Given Brexit the ECB-wants-clearing-to-be-in-Eurozone thing has become important again — it had previously been rebuffed by the CJEU, albeit without going too much into details. It is often seen as an aggressive move to get the hands on a profitable business (and it might well be as far as politicians are concerned), but there are actually very good reasons why the ECB wants it that way.
Let’s start with a quick reminder what clearing actually is. Historically, clearing has been introduced as securities clearing, typically related to securities traded on an exchange. The issue that clearing was meant to address that transferring the ownership of a security wasn’t a straight forward task — not too long ago it still often involved physically exchanging one pile of papers (cash) against another one (the securities certificates). Now when you are trading on an exchange you are matched with a random person who wants to do the equal and opposite transaction at the same time. That’s good for liquidity, but as you have no control over who this person is you can’t really check whether this person can be trusted before you traded.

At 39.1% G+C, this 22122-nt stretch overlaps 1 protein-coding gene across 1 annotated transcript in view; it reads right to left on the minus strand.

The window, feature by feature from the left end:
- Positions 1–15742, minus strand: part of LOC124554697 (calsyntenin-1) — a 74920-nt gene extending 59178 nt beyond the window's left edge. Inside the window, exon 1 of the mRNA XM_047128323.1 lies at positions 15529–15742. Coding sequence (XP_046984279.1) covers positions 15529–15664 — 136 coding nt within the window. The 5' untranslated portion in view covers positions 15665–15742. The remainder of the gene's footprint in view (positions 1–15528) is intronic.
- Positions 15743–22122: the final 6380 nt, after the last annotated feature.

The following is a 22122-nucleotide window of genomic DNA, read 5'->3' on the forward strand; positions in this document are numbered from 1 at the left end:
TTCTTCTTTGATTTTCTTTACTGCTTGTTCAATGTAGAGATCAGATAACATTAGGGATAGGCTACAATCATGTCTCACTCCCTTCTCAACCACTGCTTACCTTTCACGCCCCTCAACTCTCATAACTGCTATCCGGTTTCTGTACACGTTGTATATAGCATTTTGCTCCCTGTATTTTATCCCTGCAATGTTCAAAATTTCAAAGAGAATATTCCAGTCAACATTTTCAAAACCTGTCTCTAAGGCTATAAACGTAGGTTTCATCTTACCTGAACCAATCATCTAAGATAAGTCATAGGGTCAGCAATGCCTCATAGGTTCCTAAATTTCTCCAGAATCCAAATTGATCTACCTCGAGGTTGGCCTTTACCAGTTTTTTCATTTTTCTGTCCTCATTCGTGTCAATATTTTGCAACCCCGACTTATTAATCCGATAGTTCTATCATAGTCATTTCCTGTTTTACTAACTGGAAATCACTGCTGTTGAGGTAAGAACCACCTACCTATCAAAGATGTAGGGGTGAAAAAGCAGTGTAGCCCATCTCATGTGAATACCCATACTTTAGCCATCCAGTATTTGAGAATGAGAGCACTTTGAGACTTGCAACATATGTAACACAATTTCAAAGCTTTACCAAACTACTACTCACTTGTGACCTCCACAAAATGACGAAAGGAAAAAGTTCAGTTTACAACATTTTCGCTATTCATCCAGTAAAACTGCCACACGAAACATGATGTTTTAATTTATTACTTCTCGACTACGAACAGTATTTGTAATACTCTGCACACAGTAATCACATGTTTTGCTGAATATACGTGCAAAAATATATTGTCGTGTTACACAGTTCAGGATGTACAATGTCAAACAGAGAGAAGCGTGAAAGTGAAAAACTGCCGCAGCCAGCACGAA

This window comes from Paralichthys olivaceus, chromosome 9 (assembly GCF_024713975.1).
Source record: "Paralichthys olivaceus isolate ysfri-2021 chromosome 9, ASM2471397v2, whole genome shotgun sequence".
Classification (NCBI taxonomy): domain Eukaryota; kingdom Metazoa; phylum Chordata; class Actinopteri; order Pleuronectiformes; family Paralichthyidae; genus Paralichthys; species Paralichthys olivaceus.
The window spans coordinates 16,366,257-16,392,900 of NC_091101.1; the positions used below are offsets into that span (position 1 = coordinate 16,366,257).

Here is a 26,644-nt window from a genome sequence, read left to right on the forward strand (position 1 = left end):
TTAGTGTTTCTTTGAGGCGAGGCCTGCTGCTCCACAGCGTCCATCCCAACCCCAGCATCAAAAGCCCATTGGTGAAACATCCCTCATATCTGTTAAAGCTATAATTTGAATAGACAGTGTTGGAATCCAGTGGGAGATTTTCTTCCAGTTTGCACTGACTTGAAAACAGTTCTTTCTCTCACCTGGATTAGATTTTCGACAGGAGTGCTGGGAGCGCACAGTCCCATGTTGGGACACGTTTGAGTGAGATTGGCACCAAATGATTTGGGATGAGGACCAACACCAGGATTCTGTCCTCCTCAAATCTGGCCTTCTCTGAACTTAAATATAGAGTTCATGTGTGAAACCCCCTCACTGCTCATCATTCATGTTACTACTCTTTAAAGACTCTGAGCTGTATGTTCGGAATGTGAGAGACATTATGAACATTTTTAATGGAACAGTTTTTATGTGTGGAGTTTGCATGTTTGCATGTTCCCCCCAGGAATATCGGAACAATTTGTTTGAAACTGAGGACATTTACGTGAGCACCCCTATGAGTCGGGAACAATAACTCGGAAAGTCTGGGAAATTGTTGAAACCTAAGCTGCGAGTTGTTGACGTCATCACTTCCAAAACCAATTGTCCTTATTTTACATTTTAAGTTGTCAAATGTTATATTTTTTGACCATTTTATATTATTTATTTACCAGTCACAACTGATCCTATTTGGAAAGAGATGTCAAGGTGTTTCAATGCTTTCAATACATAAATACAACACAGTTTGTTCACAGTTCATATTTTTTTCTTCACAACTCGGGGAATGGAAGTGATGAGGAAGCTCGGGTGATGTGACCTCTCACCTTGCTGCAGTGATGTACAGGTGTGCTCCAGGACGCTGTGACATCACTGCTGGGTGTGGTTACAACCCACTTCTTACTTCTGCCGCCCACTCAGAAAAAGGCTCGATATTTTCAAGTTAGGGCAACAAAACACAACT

Exchanges addressed this issue by introducing clearing houses who’d step in between the two counterparties and guarantee their respective performance. The way it works in detail is that everyone trading on an exchange needs to go through a clearing member. This clearing member guarantees that the ultimate counterparty fulfils its obligations, ie either to come up with the cash, or to deliver the security certificate. To ensure that the clearing members does not default they have collateral (cash, interest bearing securities etc) on deposit with the clearinghouse. So if a customer agrees to buy a stock in the exchange and the counterparty does not deliver, worst case the clearing house purchases the stock on the open market at whatever price it is available, delivers it to the customer against the agreed payment, and takes the difference out of the collateral posted by the clearing member.
Derivatives and margining